It’s bad account management. You have enough to worry about without taking on your client’s (possibly contrived) budget problems. Their boss’s decree to stay within a budget does not entitle them to demand suppliers lose money.
If you visit a restaurant and order lobster, and let the waiter know your boss has slashed the travel and entertainment budget so you can only allocate $24 for a main course, that will not end well.
Yet thousands of small businesses tie themselves in daily knots trying to deliver that $24 lobster meal purely because the client asked for it. Offer them something they can afford.
Running your own business into the ground is not good service.
Part of service is reliability. You can’t deliver that service they like later in the year if you had to let most of your staff go in February.
Get money up front if you can
The most important step is to ask for some money up front. Right now, when they book you in. It doesn’t work for every industry, but if you can, do it.
If they’re not OK about paying a deposit, they aren’t serious about using you.
It can be a relatively small amount, the effect is the same. It commits them to action. It means they have to go through all the internal process involved in actually paying you. In their mind, they’re going to use you.
Even if they postpone, you hold a stronger hand to negotiate.
If you’re providing credit, ask for another stage payment just before you do the work. You can document whatever payment deadline you like for the rest of it, but that means nothing. You’re entirely at the mercy of their admin stonewalling and blame-shifting that can drag out for months.
Beyond the COVID years, deposits are a good habit to get into if your product has a long lead time, because it stops competitors luring them away.
In all my time in business, I’ve never seen a client who’s paid a small deposit then choose to use another supplier. Even if it costs less including the lost deposit. It just doesn’t happen.
I have nothing but respect for restaurants that take a deposit that’s not refundable if you cancel less than 48 hours out. They all should do it.
You’re asking them to commit real money in labour and produce to be ready for you. If you’re too spoiled to support that, you deserve to spend the rest of your life at home eating microwave meals.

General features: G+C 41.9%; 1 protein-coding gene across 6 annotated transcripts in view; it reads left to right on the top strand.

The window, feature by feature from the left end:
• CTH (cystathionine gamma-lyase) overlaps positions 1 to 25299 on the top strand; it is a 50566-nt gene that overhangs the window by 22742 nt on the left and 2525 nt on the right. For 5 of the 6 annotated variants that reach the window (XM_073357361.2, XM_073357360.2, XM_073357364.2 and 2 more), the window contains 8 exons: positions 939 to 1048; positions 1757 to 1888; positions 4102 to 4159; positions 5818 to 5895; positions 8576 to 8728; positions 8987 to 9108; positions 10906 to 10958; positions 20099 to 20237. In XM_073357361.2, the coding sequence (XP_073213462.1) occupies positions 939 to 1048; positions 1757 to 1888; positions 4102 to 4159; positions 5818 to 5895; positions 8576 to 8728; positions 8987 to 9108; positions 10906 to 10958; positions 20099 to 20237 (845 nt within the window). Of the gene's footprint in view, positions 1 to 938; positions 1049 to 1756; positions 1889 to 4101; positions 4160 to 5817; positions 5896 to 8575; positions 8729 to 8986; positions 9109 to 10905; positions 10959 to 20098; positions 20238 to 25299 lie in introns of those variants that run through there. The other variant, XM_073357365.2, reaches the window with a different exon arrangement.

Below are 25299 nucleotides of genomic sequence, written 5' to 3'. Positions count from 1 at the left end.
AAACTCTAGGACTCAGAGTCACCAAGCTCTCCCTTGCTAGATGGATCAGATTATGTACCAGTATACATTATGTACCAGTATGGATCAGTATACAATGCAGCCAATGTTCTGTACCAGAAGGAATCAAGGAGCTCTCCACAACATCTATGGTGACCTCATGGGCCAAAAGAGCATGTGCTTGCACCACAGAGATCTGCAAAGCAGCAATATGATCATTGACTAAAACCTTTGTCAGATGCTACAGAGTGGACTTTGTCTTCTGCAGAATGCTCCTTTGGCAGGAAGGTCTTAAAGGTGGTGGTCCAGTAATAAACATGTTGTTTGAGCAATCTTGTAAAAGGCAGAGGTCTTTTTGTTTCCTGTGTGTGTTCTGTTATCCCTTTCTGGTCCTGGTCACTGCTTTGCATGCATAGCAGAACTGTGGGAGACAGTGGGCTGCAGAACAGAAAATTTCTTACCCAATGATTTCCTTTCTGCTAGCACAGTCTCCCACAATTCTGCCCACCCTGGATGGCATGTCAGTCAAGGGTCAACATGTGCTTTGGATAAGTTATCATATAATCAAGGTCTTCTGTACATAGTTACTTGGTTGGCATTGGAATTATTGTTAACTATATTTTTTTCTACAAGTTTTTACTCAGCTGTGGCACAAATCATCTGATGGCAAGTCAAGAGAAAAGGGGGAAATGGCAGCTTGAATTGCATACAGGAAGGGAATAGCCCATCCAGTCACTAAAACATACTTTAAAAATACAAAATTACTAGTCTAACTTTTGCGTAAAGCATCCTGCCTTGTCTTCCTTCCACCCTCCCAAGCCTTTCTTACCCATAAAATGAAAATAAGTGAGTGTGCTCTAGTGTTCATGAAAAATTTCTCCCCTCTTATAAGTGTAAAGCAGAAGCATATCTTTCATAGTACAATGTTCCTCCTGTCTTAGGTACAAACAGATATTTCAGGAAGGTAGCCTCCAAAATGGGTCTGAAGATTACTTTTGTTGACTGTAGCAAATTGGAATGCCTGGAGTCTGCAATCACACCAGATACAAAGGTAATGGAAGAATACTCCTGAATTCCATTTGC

Cheque’s in the mail
Here’s a fiendish idea you could try. An ex-CFO friend who now runs some large entertainment businesses gives electronic refunds for legit situations, like show cancellations.
But for small complaints from customers just having a whinge, his accounts department posts them a cheque for $14.99 or whatever. The deposit rate for those cheques is close enough to zero.
I bow to his evil genius.
Try to stay calm
I’m still optimistic about this year, once we get through the next couple of months. I stand by this story I wrote last April (Get out of your mental tracksuit pants) about the opportunities this chaos will present.
Because it’s a no-news time of year, the Omicron variant (and Novak Djokovic) have consumed all media space for weeks. The fear is natural. Imagine if, in the pre-COVID years, they’d run the daily death rate from other illnesses each night in the evening news. That constant tolling feeds straight into our worst medieval fears.
It’ll calm down. Two years of weirdness will not change human nature: we’ll be out there again in some form or another.
Until then, unleash those nerd skills and get paid for some of that effort.
??? AN EXCITING NEWS ANNOUNCEMENT NEXT WEEK! STAY TUNED FOLKS. ???
Also do not approach 2022 without reading Undisruptable, the business book for people who generally hate business books. Sixty short, easy-to-read chapters on how you can escape a job that sucks and take control of your life. It’s still the #1 business book by Customer Review rating on Booktopia so check it out.
Also I write a story each Tuesday, drop your email here to get it in your inbox.